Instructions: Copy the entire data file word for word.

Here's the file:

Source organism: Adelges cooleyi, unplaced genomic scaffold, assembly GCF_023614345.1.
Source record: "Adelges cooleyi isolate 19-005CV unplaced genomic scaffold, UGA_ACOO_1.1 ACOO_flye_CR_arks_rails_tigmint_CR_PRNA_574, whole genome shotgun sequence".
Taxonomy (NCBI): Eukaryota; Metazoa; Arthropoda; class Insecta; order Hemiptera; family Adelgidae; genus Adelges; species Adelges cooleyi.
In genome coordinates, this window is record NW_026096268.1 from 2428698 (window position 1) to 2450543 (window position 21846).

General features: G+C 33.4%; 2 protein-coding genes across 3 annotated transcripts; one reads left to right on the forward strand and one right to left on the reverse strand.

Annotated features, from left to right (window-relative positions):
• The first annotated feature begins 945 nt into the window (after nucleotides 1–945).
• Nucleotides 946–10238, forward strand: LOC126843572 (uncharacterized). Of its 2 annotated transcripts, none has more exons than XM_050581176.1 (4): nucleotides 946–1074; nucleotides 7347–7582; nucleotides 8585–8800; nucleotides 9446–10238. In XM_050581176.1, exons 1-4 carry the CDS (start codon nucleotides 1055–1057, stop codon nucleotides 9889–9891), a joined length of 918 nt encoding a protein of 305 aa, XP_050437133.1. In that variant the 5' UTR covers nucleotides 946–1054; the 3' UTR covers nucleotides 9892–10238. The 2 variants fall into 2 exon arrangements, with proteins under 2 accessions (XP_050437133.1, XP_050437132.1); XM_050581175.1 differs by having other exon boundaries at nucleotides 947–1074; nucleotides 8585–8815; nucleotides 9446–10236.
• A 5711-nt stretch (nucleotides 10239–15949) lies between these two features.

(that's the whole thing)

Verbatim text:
Source organism: Adelges cooleyi, unplaced genomic scaffold, assembly GCF_023614345.1.
Source record: "Adelges cooleyi isolate 19-005CV unplaced genomic scaffold, UGA_ACOO_1.1 ACOO_flye_CR_arks_rails_tigmint_CR_PRNA_574, whole genome shotgun sequence".
Taxonomy (NCBI): Eukaryota; Metazoa; Arthropoda; class Insecta; order Hemiptera; family Adelgidae; genus Adelges; species Adelges cooleyi.
In genome coordinates, this window is record NW_026096268.1 from 2428698 (window position 1) to 2450543 (window position 21846).

General features: G+C 33.4%; 2 protein-coding genes across 3 annotated transcripts; one reads left to right on the forward strand and one right to left on the reverse strand.

Annotated features, from left to right (window-relative positions):
• The first annotated feature begins 945 nt into the window (after nucleotides 1–945).
• Nucleotides 946–10238, forward strand: LOC126843572 (uncharacterized). Of its 2 annotated transcripts, none has more exons than XM_050581176.1 (4): nucleotides 946–1074; nucleotides 7347–7582; nucleotides 8585–8800; nucleotides 9446–10238. In XM_050581176.1, exons 1-4 carry the CDS (start codon nucleotides 1055–1057, stop codon nucleotides 9889–9891), a joined length of 918 nt encoding a protein of 305 aa, XP_050437133.1. In that variant the 5' UTR covers nucleotides 946–1054; the 3' UTR covers nucleotides 9892–10238. The 2 variants fall into 2 exon arrangements, with proteins under 2 accessions (XP_050437133.1, XP_050437132.1); XM_050581175.1 differs by having other exon boundaries at nucleotides 947–1074; nucleotides 8585–8815; nucleotides 9446–10236.
• A 5711-nt stretch (nucleotides 10239–15949) lies between these two features.